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Immunol Rev. 2009 May;229(1):337-55. doi: 10.1111/j.1600-065X.2009.00773.x.

Molecular mechanisms of T-cell receptor and costimulatory molecule ligation/blockade in autoimmune disease therapy.

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Department of Microbiology-Immunology and Interdepartmental Immunobiology Center, Northwestern University Feinberg School of Medicine, Chicago, IL 60611, USA.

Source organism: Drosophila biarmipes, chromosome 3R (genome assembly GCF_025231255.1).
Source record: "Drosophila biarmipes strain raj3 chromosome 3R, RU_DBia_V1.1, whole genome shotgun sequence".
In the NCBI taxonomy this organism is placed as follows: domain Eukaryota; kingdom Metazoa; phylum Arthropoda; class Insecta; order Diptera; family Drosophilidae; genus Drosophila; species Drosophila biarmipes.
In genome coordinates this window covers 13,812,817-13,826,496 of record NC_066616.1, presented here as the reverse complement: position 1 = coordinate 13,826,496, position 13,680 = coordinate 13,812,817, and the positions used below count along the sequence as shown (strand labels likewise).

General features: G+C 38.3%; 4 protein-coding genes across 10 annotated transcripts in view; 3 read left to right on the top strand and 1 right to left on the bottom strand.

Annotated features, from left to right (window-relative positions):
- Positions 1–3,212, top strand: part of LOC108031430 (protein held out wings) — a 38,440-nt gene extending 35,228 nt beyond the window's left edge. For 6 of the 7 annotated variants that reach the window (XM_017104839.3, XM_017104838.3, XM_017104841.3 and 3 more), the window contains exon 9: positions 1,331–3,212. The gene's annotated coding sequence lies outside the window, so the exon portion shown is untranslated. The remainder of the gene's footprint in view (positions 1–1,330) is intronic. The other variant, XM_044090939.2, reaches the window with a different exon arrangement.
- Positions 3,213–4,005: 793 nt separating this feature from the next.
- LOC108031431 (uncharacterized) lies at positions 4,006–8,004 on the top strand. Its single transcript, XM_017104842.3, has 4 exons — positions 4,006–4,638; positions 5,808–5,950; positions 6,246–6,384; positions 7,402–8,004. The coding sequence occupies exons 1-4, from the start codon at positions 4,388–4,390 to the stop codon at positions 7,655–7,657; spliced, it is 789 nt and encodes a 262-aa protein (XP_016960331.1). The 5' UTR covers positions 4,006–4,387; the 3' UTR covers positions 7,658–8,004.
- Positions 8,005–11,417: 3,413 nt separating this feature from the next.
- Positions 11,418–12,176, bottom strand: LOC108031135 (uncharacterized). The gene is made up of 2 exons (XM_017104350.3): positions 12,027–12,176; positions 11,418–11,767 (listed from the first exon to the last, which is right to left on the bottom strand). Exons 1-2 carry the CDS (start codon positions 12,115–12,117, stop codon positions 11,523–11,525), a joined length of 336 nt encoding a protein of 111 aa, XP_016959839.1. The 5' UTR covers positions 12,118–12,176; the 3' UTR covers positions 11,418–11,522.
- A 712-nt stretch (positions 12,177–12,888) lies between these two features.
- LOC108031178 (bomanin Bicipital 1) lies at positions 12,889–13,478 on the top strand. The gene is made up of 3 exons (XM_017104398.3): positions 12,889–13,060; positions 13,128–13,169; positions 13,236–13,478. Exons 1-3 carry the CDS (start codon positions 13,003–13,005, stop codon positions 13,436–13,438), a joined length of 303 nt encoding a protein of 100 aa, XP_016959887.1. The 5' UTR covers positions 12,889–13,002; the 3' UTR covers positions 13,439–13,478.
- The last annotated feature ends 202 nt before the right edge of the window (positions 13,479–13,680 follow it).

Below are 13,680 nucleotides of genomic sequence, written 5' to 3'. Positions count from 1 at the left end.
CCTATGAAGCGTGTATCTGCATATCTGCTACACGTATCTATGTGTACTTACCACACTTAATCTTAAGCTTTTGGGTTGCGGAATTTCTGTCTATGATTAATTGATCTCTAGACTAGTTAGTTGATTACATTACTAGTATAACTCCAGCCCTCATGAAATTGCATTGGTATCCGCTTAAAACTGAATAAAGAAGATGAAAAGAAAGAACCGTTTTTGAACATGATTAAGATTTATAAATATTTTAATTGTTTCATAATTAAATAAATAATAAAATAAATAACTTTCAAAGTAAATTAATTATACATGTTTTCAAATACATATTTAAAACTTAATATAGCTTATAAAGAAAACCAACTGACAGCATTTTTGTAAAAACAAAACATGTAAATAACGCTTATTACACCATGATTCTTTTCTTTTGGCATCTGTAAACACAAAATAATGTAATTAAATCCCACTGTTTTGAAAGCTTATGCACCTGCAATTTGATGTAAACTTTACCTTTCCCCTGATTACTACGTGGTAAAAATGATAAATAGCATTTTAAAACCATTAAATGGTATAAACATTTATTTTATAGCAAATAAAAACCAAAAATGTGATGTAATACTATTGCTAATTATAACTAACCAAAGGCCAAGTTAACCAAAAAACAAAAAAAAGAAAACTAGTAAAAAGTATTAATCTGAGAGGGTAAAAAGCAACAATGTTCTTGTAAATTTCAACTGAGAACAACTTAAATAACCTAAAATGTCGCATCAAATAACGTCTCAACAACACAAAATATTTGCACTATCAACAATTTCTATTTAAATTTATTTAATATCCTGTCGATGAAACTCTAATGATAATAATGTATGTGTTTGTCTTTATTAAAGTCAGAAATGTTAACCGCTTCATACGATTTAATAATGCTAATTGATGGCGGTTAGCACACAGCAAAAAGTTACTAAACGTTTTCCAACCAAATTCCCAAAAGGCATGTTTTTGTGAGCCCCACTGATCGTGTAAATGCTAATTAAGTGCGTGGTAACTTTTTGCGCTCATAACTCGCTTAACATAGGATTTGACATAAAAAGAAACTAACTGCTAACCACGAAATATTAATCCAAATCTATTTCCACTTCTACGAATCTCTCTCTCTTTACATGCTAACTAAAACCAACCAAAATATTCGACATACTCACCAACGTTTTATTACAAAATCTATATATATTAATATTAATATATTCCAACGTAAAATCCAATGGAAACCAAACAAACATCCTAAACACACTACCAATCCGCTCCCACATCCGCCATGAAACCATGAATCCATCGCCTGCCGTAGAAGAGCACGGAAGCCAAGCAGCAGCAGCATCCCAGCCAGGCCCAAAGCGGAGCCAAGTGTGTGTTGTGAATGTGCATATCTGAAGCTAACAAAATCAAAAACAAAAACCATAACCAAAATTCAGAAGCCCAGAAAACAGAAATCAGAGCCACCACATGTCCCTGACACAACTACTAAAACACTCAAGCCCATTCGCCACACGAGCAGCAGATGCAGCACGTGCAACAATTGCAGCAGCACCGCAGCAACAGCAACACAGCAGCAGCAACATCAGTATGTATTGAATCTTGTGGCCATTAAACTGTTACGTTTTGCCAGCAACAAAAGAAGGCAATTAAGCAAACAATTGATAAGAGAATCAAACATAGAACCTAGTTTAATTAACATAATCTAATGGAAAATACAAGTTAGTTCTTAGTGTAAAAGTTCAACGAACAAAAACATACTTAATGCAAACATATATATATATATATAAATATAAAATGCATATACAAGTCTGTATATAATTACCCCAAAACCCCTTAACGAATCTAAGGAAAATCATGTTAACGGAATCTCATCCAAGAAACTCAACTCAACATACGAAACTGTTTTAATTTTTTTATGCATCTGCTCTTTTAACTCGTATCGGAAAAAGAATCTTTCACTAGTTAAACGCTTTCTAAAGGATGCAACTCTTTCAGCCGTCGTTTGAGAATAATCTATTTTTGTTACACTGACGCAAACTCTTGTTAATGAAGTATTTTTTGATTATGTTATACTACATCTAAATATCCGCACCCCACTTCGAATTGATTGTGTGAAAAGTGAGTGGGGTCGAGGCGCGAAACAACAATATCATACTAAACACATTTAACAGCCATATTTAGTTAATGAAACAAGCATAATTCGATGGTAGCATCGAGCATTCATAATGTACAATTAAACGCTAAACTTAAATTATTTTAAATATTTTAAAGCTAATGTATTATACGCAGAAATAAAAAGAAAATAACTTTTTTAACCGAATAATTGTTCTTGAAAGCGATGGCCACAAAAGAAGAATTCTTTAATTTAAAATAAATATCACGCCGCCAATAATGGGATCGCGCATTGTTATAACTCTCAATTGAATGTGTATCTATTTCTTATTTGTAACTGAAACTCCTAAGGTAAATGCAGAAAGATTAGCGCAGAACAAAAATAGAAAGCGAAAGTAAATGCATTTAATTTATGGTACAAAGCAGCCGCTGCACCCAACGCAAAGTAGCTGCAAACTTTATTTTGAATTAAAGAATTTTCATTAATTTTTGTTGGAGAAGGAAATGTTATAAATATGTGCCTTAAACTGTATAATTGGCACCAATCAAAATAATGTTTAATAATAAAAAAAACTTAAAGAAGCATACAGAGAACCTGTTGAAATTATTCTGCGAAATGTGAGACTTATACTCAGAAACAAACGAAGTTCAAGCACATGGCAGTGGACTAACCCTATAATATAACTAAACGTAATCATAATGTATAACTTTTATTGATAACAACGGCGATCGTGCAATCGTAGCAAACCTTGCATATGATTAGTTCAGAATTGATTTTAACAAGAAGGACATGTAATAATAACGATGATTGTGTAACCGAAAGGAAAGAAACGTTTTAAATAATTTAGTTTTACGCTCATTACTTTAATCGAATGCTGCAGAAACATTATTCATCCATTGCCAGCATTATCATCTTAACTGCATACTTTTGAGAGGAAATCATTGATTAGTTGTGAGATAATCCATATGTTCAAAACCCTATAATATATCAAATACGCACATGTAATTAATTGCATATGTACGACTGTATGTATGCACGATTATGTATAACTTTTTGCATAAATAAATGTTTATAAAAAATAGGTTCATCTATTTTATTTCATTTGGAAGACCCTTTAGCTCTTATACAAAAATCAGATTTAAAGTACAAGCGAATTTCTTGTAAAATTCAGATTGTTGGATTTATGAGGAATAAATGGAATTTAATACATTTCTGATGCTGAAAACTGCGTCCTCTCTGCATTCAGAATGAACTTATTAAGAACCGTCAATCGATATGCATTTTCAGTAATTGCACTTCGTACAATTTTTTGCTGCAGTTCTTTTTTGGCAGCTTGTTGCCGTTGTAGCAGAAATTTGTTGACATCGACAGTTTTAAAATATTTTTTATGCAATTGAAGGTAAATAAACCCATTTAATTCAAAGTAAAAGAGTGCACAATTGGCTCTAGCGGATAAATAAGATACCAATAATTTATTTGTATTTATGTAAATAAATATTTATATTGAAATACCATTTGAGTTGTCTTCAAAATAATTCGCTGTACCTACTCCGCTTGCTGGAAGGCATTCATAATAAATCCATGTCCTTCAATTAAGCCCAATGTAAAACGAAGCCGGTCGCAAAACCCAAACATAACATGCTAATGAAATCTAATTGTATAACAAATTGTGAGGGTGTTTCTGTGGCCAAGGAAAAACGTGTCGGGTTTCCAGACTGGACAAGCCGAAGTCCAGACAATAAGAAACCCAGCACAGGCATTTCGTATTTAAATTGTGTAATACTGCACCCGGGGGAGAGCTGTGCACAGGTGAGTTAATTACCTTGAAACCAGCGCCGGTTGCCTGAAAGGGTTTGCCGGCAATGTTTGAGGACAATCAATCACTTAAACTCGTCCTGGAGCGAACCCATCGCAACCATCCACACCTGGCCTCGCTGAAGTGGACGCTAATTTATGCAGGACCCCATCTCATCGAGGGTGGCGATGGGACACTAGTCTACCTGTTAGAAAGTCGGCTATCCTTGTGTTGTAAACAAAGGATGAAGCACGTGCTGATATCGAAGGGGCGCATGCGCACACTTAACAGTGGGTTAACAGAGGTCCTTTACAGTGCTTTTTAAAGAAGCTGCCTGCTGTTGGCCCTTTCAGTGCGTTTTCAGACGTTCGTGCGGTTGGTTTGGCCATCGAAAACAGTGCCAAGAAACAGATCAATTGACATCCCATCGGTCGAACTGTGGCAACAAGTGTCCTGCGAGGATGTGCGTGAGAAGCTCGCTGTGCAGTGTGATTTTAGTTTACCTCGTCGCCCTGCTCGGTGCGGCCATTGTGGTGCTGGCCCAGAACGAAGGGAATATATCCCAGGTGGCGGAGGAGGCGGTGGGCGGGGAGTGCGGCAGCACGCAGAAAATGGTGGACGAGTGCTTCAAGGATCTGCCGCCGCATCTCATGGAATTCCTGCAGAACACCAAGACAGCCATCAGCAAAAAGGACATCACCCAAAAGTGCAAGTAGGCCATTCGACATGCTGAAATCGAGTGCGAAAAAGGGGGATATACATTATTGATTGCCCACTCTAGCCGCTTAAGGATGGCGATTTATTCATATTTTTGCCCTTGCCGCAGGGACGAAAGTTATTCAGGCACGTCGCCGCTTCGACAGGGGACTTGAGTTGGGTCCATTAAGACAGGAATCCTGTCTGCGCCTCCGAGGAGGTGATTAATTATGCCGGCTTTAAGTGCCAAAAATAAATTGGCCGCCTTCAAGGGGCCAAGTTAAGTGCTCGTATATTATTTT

Pro-inflammatory CD4(+) T-cell-mediated autoimmune diseases, such as multiple sclerosis and type 1 diabetes, are hypothesized to be initiated and maintained by activated antigen-presenting cells presenting self antigen to self-reactive interferon-gamma and interleukin-17-producing CD4(+) T-helper (Th) type 1/Th17 cells. To date, the majority of Food and Drug Administration-approved therapies for autoimmune disease primarily focus on the global inhibition of immune inflammatory activity. The goal of ongoing research in this field is to develop both therapies that inhibit/eliminate activated autoreactive cells as well as antigen-specific treatments, which allow for the directed blockade of the deleterious effects of self-reactive immune cell function. According to the two-signal hypothesis, activation of a naive antigen-specific CD4(+) T cell requires both stimulation of the T-cell receptor (TCR) (signal 1) and stimulation of costimulatory molecules (signal 2). There also exists a balance between pro-inflammatory and anti-inflammatory immune cell activity, which is regulated by the type and strength of the activating signal as well as the local cytokine milieu in which the naive CD4(+) T cell is activated. To this end, the majority of ongoing research is focused on the delivery of suboptimal TCR stimulation in the absence of costimulatory molecule stimulation, or potential blockade of stimulatory accessory molecules. Therefore, the signaling pathways involved in the induction of CD4(+) T-cell anergy, as apposed to activation, are topics of intense interest.

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